The US has shared base agreements now with Australia, probably Japan and Israel, and now the UK among other countries. "Base transfers" to other countries with shared bases of nuclear weapons, DU, illegal weapons, experimental exotic weapons can now occur without any notification to Congress (required by law) or a required sign-off by the US President on nuclear weapons being transferred to other countries. Also nuclear weapons under 5 kt are not restricted under the NPT, in fact they are not even part of the NPT. The US has 'dial-a'nukes' now that have variable yields from 0.1 kt to 300 kt. There is no mushroom cloud in mini-nukes characteristic of larger detonation nukes. US political/military officials have announced that mini-nukes will be used "in third world countries". Clinton desperate to get the NPT renewed permanently promised 165 countries that mini-nukes would not be used on signator countries to the renewed NPT. After he said that (to get the countries to sign), the US govt. announced it was a non-binding "negative assurance declaration" and had no legal binding. I think it was the World Court that considered the US govt statement and declared it WAS a binding agreement.
Also Dr. Chris Busby and I are convinced that 4th generation nuclear weapons have been used in Iraq and Afghanistan and probably Yugo, my data and investigation indicates since at least 2002. 3 million people disappeared in one year from Iran and death rates increased catastrophically in 2006-2007. That is 5% of the population in one year that simply disappeared. See attached CIA statistics on Iran. Iran has been cross-contaminated from both Iraq and Afghan, so the US/UK are carrying out a covert nuclear war against Iran - NOT the other way around.
Here is another indicator of shared bases just announced:
Stepped-up integration of Anglo-American military industrial complex
http://www.voltairenet.org/article167146.html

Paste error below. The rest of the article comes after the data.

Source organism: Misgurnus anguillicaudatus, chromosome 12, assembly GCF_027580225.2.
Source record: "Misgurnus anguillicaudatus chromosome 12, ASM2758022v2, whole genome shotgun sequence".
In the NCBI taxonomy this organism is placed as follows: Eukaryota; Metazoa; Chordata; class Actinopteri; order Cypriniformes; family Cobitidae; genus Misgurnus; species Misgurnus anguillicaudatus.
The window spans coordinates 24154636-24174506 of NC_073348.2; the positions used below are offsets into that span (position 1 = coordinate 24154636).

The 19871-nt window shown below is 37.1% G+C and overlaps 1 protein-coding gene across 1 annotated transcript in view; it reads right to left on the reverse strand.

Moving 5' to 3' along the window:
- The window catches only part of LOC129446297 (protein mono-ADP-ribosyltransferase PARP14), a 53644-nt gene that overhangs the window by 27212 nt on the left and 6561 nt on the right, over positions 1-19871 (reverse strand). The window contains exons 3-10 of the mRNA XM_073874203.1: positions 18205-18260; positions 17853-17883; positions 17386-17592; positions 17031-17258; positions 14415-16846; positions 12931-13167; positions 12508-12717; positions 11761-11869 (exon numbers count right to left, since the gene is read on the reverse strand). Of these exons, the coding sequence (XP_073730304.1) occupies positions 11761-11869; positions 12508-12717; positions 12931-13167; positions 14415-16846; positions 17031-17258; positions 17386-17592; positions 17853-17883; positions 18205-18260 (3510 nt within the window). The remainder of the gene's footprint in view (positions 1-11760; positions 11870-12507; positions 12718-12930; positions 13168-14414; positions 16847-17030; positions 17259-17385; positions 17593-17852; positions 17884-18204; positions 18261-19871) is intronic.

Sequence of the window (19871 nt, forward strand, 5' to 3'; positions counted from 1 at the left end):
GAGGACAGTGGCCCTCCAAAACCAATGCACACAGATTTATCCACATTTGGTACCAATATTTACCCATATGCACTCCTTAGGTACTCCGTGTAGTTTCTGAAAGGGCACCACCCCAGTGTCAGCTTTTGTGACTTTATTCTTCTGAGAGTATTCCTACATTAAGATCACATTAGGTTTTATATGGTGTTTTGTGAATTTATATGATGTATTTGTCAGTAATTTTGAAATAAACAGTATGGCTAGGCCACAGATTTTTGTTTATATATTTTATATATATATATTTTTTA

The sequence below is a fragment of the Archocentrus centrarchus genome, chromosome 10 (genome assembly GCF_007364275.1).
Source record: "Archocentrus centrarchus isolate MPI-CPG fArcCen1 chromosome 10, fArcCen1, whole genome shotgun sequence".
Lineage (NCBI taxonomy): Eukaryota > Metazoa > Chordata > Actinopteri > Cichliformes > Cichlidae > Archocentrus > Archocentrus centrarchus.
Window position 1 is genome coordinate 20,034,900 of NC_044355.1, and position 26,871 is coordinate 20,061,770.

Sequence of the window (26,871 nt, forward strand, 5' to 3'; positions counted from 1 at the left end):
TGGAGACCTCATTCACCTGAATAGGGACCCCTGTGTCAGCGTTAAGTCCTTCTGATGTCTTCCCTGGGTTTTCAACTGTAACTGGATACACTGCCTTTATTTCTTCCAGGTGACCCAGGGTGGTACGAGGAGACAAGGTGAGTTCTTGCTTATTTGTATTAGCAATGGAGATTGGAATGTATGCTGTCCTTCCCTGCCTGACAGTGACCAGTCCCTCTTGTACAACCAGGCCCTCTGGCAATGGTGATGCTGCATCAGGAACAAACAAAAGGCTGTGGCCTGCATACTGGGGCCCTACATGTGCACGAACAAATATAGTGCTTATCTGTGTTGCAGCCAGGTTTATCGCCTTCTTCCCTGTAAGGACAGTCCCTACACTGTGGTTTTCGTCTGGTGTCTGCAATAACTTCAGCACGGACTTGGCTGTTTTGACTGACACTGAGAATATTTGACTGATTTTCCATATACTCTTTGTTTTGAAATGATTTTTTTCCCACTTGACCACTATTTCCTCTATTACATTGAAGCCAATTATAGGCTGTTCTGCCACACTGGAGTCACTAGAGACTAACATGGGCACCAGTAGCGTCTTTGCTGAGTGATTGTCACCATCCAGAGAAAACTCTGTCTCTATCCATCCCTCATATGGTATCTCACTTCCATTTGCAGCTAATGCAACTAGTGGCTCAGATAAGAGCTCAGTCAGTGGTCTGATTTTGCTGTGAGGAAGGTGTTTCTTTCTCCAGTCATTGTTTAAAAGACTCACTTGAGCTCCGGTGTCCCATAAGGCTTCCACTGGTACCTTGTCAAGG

Its pretty clear what is coming our way. Endless wars for the British empire that is bankrupting the US Leuren

10/07/2010
Germany to do away with U.S. nukes?
BUECHEL, Germany, Oct. 7 (UPI) --
http://www.upi.com/Business_News/Security-Industry/2010/10/07/Germany-to-do-away-with-US-nukes/UPI-60991286444698/
The German Defense Ministry has denied a newspaper report that it plans to decommission its entire fleet of Tornado jets by 2013, a move that would effectively end a nuclear weapons sharing deal with the United States.
Guarded by U.S. soldiers, an estimated 22 U.S. nuclear weapons are locked away in the bunkers under the Fliegerhorst Buechel, an airbase in Rhineland-Palatinate run by the German Luftwaffe. The B61 thermonuclear bombs, which can be dropped from low-flying jets at high speeds, signify the ultimate nuclear deterrent...

10/07/2010
Contracts for October 07, 2010
NAVY General Dynamics Electric Boat Corp., Groton, Conn., is being awarded a $400,570,075 cost-plus-fixed fee option under contract (N00024-11-C-2111; a continuing contract for N00024-09-C-2101) for design agent, planning yard, engineering and technical support for active nuclear submarines. The continuation efforts provide for drawings and related technical data; design change documentation; logistics technical data; configuration management; hull, mechanical and electrical engineering; submarine safety design review; non-propulsion plant electrical system engineering; propulsion plant engineering; information services; maintenance engineering; refit/availability technical support; on-site support; configuration change program design and installation support; configuration change program material support; submarine technical trade support; training and facility support; RDT&E program support; R&D submarine/submersibles support; miscellaneous special studies; temporary alteration support; modernization of submarine/submersible systems/subsystems; and affordability/cost reduction technical support. Work will be performed in Groton, Conn. (73 percent); Kings Bay, Ga. (11 percent); Bangor, Wash. (8 percent); Quonset, R.I. (6 percent); and Newport, R.I. (2 percent). Work is expected to be completed by October 2011. Contract funds in the amount of $84,119,715 will expire at the end of the fiscal year. The Naval Sea Systems Command, Washington, D.C., is the contracting activity.

10/07/2010
Gaveboden
Af Holger Terp
Statsministeren har ført en gavebodspolitik, siges det.
Der er ingen i min omgangskreds der har nydt gavn af det i de sidste ti år.
Tværtimod.
Her i Hvidovre har regeringens politik medført lukning af hele tre velfungerende og meget benyttede biblioteker.
Først lukkes biblioteket på Hvidovre Hospital her i sommers og nu har størstedelen af kommunalbestyrelsen vedtaget lukning af to filialer. Det er muligt, at kommunen sparer et par kroner i budgettet ad åre, men hvis borgerne i fremtiden vil benytte sig af bibliotekets mange kulturelle tilbud skal de alle, syge, unge som gamle, bruge tid og penge på at komme på biblioteket. Med andre ord, det er borgerne i Hvidovre, der selv skal betale den såkaldte kommunale besparelse - og hvis de ikke mere orker at drage til biblioteket, bliver de kulturelt fattigere.
Det er en gavebodspolitik der vil noget.
Vi bor snart i et befæstet fattighus, men vi behøver ikke at blive dummere.

10/07/2010